Fig 4. Rac1 G12V, Q61L and N92I mutants induce comparable morphology change in HUVECs.

A) Immunofluorescent analysis of mCherry (red) and F-actin (gray) of HUVECs with transient overexpression of mCherry-Rac1 and mutants. Scale bar represents 50 μm. B) Quantification of cell size defined by surface area covered. C) Quantification of cell shape solidity of > 20 cells per sample. **p<0.01 and **** p<0.001 compared to WT in Holm-Sidak’s post-hoc test of one-way ANOVA. D) Correlation graph with linear regression of the solidity versus activity levels of mCherry-Rac1 activating mutants.

Mutation of lysine 16 of Rac1 impairs both activity and ubiquitination of constitutively active Rac1

Ubiquitination of proteins generally occurs on lysine residues that are exposed on the surface of the protein and thus accessible to the ubiquitin ligase [32]. Following our analysis of the correlation between Rac1 activity levels and Rac1 ubiquitination, we introduced lysine (K) to arginine (R) point mutations in myc-Rac1 Q61L based on published literature and on the tertiary structure of Rac1 (Fig 5A and 5B). The selected lysines are well conserved across species, except for K183 and K184, which deviate in D. rerio and D. melanogaster (S2 Fig). The K to R mutation prevents ubiquitination while retaining a positive charge to minimize the effect of the mutation on the tertiary structure of Rac1 (Fig 5A and 5B). As shown in Figs 24, Rac1 Q61L does not bind the GDI, is most active and is most ubiquitinated, which is why we choose this mutant as background for the K to R mutations.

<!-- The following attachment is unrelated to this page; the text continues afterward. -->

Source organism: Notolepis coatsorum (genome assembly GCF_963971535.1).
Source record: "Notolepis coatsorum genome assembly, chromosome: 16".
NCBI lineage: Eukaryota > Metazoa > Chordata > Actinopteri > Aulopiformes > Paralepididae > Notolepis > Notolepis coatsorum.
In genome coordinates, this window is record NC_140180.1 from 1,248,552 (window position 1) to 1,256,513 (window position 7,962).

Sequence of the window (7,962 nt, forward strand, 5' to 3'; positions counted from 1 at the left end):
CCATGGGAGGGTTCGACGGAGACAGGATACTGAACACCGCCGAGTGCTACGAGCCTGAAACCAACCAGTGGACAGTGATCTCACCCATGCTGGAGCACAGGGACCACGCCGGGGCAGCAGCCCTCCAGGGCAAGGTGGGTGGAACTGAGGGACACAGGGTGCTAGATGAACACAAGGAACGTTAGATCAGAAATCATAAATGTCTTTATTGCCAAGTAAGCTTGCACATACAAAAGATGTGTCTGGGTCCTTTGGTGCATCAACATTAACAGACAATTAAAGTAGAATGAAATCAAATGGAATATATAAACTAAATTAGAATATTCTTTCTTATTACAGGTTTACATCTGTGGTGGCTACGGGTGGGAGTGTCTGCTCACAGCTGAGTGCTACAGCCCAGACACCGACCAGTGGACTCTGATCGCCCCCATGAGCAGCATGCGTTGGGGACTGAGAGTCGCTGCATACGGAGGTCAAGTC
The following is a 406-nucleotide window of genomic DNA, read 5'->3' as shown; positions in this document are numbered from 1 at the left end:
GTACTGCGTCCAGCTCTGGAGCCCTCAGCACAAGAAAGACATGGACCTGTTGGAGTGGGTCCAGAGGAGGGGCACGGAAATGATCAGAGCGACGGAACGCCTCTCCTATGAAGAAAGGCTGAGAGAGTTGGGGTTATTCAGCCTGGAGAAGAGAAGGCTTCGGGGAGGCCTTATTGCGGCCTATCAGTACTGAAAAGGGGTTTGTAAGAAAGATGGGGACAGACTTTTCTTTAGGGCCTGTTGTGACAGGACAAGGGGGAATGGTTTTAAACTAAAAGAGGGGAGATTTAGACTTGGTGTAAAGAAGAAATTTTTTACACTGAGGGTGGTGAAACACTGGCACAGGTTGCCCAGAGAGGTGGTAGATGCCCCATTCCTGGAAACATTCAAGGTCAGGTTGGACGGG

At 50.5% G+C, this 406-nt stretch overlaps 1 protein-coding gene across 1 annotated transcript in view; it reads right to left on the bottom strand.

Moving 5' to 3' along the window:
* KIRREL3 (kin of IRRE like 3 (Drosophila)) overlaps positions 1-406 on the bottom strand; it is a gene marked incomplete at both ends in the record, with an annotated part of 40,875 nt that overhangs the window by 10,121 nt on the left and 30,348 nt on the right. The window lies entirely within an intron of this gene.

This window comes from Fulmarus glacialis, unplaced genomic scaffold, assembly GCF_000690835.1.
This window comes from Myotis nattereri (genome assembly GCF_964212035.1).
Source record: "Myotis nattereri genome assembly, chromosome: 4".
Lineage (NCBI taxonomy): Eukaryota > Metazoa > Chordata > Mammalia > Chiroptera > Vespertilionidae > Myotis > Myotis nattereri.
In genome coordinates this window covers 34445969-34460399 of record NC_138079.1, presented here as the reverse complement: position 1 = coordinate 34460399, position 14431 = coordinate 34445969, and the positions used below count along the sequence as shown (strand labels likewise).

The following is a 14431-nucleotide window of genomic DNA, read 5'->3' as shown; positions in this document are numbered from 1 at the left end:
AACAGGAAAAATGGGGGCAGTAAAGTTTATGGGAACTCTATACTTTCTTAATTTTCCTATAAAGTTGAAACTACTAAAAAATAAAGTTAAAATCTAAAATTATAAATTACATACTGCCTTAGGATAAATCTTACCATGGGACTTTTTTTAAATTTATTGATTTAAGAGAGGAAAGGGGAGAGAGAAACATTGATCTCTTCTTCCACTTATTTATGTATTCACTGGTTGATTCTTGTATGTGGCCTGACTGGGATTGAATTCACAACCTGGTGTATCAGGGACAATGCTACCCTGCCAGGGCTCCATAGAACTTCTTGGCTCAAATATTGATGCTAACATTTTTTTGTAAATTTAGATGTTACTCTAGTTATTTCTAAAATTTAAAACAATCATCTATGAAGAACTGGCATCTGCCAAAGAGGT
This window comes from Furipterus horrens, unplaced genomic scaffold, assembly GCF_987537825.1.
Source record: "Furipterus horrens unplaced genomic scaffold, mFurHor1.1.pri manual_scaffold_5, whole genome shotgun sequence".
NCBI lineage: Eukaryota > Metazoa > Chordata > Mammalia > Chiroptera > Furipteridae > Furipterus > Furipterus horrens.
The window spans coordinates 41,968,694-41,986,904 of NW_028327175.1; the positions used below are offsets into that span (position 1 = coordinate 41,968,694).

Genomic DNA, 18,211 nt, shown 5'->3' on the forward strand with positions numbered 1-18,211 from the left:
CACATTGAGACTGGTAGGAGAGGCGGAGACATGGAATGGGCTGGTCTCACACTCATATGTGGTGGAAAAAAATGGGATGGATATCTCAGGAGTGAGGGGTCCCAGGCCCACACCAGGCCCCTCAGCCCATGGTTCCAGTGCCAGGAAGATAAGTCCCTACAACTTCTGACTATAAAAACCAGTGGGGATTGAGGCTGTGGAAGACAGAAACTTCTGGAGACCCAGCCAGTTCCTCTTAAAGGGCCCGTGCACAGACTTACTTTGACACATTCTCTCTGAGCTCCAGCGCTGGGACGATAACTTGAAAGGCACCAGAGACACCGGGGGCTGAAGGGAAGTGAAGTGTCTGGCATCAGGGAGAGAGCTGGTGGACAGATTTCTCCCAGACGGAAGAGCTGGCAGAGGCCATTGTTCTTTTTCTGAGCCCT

Fig 5. Single K-to-R mutations alter Rac1 ubiquitination and activity.

A) Amino acid sequence of Rac1 with indicated G1-G5 regions, switch-1 and -2 and insert regions and (highlighted) lysine residues that were mutated to arginine. B) Tertiary structure of GTP-bound Rac1 with arrows pointing to the mutated lysines. Rac1 structure was obtained from the Rac1/PRK1 complex crystal structure 2RMK from RCSB protein data bank ( C) Representative Western blot and quantification of the ubiquitination assay. Myc-Rac1 and HA-Ubiquitin were expressed in HEK293T, after which denaturing HA immunoprecipitation was performed, followed by Western blot of the immunoprecipitates for myc-Rac1. * p<0.05 and ** p<0.01 after Holm-Sidak’s post-hoc analysis of one-way ANOVA (n = 3). D) Representative Western blot and quantification of CRIB pulldown from overexpressed myc-Rac1 in HEK293T cells. ** p<0.01 and **** p<0.001 after Holm-Sidak’s analysis of one-way ANOVA (n = 4). E) Representative Western blot of Co-IP showing endogenous GDI binding to immunoprecipitated myc-Rac1.